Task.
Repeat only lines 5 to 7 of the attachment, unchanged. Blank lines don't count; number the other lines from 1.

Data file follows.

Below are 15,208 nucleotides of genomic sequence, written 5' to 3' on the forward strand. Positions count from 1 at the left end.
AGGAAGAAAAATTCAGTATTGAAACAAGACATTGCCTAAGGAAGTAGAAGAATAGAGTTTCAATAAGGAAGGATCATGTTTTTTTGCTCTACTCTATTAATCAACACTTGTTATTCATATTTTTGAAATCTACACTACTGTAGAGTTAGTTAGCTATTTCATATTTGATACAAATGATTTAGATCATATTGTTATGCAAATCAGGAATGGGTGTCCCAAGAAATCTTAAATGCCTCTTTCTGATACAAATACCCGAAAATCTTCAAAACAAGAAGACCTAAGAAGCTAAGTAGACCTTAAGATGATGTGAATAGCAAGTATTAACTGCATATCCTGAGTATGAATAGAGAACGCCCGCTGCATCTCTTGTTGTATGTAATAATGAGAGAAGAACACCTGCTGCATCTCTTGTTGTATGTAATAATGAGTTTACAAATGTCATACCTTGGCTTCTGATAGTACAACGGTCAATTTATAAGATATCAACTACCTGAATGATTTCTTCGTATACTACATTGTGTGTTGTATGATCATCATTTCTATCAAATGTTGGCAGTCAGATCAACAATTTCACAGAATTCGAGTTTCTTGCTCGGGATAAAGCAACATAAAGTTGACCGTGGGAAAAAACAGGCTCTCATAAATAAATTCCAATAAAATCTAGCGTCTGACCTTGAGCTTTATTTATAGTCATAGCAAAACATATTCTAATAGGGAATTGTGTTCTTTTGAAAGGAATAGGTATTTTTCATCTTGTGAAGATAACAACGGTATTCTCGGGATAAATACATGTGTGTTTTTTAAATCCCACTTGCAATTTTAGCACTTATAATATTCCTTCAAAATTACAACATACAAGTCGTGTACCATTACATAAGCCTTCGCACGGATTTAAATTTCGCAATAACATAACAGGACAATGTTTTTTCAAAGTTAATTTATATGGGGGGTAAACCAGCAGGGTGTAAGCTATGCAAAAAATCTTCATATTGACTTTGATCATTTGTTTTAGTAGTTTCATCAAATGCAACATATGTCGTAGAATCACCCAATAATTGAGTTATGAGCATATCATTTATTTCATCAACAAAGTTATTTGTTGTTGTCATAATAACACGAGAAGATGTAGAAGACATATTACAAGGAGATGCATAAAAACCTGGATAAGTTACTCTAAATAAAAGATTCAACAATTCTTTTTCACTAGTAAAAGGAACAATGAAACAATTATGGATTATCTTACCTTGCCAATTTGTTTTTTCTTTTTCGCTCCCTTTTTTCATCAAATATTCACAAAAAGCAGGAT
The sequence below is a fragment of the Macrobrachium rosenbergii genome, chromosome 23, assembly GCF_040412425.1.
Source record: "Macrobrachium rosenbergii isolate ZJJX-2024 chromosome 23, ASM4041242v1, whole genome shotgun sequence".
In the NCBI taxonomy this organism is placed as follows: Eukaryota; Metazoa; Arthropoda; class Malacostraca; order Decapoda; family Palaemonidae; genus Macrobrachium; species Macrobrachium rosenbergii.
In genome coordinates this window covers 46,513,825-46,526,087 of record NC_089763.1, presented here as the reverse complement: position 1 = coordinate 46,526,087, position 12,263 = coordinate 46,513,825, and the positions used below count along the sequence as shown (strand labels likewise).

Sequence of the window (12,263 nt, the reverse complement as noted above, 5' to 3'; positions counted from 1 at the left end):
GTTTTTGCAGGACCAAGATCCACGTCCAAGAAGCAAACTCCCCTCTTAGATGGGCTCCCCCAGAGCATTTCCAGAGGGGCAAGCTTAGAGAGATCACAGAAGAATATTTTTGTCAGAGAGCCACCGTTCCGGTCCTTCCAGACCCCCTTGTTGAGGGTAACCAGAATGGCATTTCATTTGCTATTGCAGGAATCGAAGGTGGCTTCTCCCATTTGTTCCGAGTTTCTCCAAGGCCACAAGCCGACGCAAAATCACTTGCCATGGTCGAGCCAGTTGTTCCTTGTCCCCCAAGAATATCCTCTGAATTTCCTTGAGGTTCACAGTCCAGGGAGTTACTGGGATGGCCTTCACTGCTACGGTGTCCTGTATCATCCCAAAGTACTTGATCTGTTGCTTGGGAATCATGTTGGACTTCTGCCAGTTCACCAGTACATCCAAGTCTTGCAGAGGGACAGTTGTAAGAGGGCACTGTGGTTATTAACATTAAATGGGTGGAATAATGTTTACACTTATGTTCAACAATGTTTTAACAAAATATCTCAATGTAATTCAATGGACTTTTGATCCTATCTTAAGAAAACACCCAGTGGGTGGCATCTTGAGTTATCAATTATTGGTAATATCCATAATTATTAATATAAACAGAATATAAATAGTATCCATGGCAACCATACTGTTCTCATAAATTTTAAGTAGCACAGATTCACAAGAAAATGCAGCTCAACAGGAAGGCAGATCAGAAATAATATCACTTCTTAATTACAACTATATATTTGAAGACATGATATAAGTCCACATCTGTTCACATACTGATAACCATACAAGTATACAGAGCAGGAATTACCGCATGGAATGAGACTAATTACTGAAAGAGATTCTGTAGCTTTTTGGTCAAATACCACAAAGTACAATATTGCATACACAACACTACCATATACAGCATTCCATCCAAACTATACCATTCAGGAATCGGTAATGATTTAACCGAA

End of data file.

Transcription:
In the NCBI taxonomy this organism is placed as follows: Eukaryota; Metazoa; Arthropoda; class Malacostraca; order Decapoda; family Palaemonidae; genus Macrobrachium; species Macrobrachium rosenbergii.
In genome coordinates this window covers 46,513,825-46,526,087 of record NC_089763.1, presented here as the reverse complement: position 1 = coordinate 46,526,087, position 12,263 = coordinate 46,513,825, and the positions used below count along the sequence as shown (strand labels likewise).

Sequence of the window (12,263 nt, the reverse complement as noted above, 5' to 3'; positions counted from 1 at the left end):